When Christians think of the work of Christ, we typically think of His work on the cross—His atoning death on the cross for our sins and rising again in victory over death. This is a central truth of the Christian faith, one upon which it stands or falls.
But it’s only part of Jesus’ work.
“If Jesus had only paid for our sins, He would have succeeded only in taking us back to square one,” writes R.C. Sproul in The Work of Christ: What the Events of Jesus’ Life Mean for You. “It is important that we not minimize the work of Christ throughout His life by focusing too narrowly on the work of Christ in His death.”
That may seem like a shocking statement, but it’s an important one. The totality of the events of Jesus’ life comprise His complete work—from His incarnation to His promised return. Yet we too quickly forget this, particularly as we work out our various evangelistic methods and formulas, and even in the day-to-day practical living of the Christian life.
This must not be. If Christ is our righteousness, then we need to understand the impact of the other aspects of His life for us beyond His death.
- His Incarnation
- His Birth (via the infancy hymns)
- His visits to the Temple
- His Baptism
- His Temptation
- His Transfiguration
- His Triumphal Entry
- His Last Supper
- His Crucifixion
- His Resurrection
- His Ascension
- His Return
Sproul’s singular style is on full display in this book. He excels at making the most difficult subjects accessible to the average reader and this book is no exception.
In His examination of the incarnation, for example, he dives into the Kenotic Hymn of Phil. 2:5-11 where we see the great humiliation and exultation of the Lord. Jesus takes upon Himself a human nature for the purpose of redemption—and yet He is still divine.
This is among the greatest mysteries of the Christian faith, one that has caused great friction and debate for centuries. How can Jesus be both God and man? How can the Creator also have the form of His creation? Sproul writes:
Even in the incarnation, the divine nature did not lose its divine attributes. Jesus did not communicate His divine attributes to His human side. He did not deify His human nature. The union between the divine and the human natures of Jesus is mysterious, but His human nature is truly human. That means it is not omniscient. It is not omnipotent. It is none of those things. At the same time, His divine nature remains fully and completely divine.
Notice that Sproul doesn’t try to explain away the tension. He doesn’t engage in convoluted logical gymnastics. He simply embraces the mystery and says, “Yes.”This is incredibly important (even if not terribly profound by some standards).
It’s tempting to make these kinds of subjects more difficult than is necessary. Sproul’s answer should serve as a reminder that sometimes the most simple answer—one that requires us to embrace the tension rather than explain it away—is the most helpful one.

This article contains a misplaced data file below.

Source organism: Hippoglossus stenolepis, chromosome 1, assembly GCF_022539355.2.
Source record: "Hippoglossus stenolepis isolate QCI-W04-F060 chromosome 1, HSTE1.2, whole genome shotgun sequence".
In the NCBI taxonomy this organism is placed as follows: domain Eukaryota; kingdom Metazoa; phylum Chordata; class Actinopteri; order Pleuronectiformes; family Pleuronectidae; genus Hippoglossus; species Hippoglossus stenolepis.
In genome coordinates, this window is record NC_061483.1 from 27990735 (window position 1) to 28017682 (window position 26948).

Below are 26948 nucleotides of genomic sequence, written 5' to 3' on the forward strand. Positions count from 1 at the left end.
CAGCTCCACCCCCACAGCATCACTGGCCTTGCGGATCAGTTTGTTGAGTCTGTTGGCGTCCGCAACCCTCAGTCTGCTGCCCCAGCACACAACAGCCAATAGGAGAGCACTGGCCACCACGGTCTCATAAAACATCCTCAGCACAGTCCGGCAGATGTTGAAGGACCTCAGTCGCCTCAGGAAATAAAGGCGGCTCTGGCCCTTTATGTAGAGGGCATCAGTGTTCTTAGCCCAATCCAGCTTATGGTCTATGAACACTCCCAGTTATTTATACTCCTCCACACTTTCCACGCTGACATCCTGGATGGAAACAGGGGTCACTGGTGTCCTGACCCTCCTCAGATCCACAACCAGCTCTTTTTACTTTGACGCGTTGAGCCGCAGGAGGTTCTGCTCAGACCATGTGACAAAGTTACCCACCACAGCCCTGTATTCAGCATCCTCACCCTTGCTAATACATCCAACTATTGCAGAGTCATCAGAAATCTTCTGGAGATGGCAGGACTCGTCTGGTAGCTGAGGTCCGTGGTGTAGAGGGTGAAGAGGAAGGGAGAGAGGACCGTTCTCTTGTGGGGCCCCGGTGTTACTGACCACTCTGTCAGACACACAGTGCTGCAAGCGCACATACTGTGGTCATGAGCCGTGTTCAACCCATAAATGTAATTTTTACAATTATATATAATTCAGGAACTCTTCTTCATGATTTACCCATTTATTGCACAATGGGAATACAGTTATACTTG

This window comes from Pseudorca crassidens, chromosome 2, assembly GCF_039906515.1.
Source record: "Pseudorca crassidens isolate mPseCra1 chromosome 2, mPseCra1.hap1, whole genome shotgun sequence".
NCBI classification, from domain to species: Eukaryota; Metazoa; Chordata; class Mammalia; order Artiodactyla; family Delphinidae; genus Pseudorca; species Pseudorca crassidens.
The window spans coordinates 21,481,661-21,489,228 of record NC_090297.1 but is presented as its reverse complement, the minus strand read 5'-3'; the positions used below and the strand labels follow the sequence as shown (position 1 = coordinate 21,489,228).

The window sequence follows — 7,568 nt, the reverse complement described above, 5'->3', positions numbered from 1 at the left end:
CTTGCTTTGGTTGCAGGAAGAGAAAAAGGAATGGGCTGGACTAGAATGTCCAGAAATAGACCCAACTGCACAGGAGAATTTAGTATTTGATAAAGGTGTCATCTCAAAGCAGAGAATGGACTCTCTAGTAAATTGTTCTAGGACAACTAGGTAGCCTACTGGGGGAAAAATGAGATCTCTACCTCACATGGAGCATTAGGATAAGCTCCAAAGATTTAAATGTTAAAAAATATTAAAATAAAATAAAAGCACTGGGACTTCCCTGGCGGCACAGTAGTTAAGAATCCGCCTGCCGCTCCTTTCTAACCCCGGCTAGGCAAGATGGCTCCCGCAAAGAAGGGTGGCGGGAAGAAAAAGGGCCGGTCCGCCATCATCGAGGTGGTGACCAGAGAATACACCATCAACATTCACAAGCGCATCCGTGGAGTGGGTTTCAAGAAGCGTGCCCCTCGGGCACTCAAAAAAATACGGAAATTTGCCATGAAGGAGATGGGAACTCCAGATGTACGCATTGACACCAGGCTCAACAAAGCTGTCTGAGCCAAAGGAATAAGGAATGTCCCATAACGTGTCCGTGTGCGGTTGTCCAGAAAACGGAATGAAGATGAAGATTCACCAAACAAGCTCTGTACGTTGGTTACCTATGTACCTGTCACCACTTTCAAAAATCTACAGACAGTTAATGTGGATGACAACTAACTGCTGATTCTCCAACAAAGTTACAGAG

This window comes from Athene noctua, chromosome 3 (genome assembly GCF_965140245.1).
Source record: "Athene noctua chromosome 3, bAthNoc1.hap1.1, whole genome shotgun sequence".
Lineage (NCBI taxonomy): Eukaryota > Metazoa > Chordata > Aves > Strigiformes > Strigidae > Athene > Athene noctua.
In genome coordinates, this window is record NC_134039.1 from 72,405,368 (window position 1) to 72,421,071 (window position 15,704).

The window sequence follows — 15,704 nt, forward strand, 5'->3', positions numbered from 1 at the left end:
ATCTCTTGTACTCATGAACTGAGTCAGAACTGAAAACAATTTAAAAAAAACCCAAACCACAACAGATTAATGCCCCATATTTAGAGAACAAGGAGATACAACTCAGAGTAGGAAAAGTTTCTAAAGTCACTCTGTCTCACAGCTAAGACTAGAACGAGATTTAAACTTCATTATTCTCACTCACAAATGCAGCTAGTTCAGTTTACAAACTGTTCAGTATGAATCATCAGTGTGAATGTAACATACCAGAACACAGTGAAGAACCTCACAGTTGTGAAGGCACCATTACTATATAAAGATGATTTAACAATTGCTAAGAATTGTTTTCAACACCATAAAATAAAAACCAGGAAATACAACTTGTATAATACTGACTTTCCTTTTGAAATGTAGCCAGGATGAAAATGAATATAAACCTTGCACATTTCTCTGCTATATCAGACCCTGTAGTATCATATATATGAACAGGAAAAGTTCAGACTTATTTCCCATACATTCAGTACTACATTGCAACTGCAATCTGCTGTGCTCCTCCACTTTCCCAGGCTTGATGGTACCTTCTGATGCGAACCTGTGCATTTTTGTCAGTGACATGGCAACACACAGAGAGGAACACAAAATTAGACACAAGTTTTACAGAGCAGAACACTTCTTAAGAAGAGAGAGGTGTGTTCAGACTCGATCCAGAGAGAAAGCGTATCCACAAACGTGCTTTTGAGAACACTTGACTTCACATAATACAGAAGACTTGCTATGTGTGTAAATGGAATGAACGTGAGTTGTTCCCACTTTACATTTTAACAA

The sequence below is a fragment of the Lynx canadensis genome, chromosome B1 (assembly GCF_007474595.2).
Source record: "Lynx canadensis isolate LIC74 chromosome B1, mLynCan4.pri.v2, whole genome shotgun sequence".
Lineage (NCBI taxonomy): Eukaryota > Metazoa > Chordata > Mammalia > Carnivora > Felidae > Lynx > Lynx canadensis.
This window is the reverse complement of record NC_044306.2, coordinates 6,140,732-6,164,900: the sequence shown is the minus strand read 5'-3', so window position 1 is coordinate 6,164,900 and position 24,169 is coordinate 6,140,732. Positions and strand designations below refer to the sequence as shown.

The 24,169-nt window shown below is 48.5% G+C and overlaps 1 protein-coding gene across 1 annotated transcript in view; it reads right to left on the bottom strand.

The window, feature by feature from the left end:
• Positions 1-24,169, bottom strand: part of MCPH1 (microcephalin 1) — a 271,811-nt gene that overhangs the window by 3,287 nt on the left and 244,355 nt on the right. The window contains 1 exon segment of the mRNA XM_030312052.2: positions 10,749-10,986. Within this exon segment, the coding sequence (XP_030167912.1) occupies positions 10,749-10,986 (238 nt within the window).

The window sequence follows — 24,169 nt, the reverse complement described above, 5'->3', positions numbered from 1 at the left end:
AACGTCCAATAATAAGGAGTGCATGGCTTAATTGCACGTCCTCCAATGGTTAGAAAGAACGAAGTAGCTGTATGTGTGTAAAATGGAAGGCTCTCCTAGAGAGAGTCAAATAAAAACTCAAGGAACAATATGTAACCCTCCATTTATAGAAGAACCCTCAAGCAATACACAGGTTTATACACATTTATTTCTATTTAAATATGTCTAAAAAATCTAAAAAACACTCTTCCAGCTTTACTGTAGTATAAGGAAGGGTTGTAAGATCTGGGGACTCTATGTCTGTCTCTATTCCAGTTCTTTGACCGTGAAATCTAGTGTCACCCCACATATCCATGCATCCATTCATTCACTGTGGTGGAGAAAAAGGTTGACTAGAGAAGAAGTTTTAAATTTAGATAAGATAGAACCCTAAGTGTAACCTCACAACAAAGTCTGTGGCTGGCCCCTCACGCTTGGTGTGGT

Among the most helpful chapters in the book is that on Jesus’ baptism. Why did Jesus need to be baptized at all? Maybe it’s just me, but it’s a question I’ve not give nearly enough thought, nor enough study.
Sproul reminds us that the reason Jesus had to be baptized was in order to fulfill all righteousness. If Jesus was to complete the Law, He needed to obey every part:
Jesus had to adhere to the whole law of God because the redemption He brought was not accomplished solely by His death on the cross. God did not send Jesus to earth on Good Friday so He could go straight to the cross. Jesus not only had to die for our sins, but also had to live for our righteousness. If Jesus had only died for our sins, His sacrifice would have removed all of our guilt, but that would have left us merely sinless in the sight of God, not righteous. We would not have done anything to obey the law of God, which is righteousness. . . . Jesus’ life of perfect obedience was just as necessary for our salvation as His perfect atonement on the cross.
Rather than trying to be the final word, The Work of Christ serves as a starting point for greater study. Sproul doesn’t expect readers to just take his word for the importance of each of these events, nor does he provide extensive overviews of each subject—he expects readers to study for themselves.
The accompanying study guides for each chapter (some of which are longer than the actual chapters themselves) are a wonderful resource to assist the reader in delving deeper into each topic. Arguably, they make the book worth its cover price. It’s not that Sproul’s work isn’t excellent (it is), but you’re not going to get its full value unless you engage the book in the way it requires.
From beginning to end, from incarnation to return, the work of Christ is necessary for our salvation and our growth in Christ. This is a subject we must study thoughtfully and apply well. The Work of Christ offers readers—whether individuals or small groups—a wonderful starting point. I trust that you’ll be blessed as you see just how important all the events of Jesus’ life are for you.
Title: The Work of Christ: What the Events of Jesus’ Life Mean for You
Author: R.C. Sproul
Publisher: David C. Cook (2012)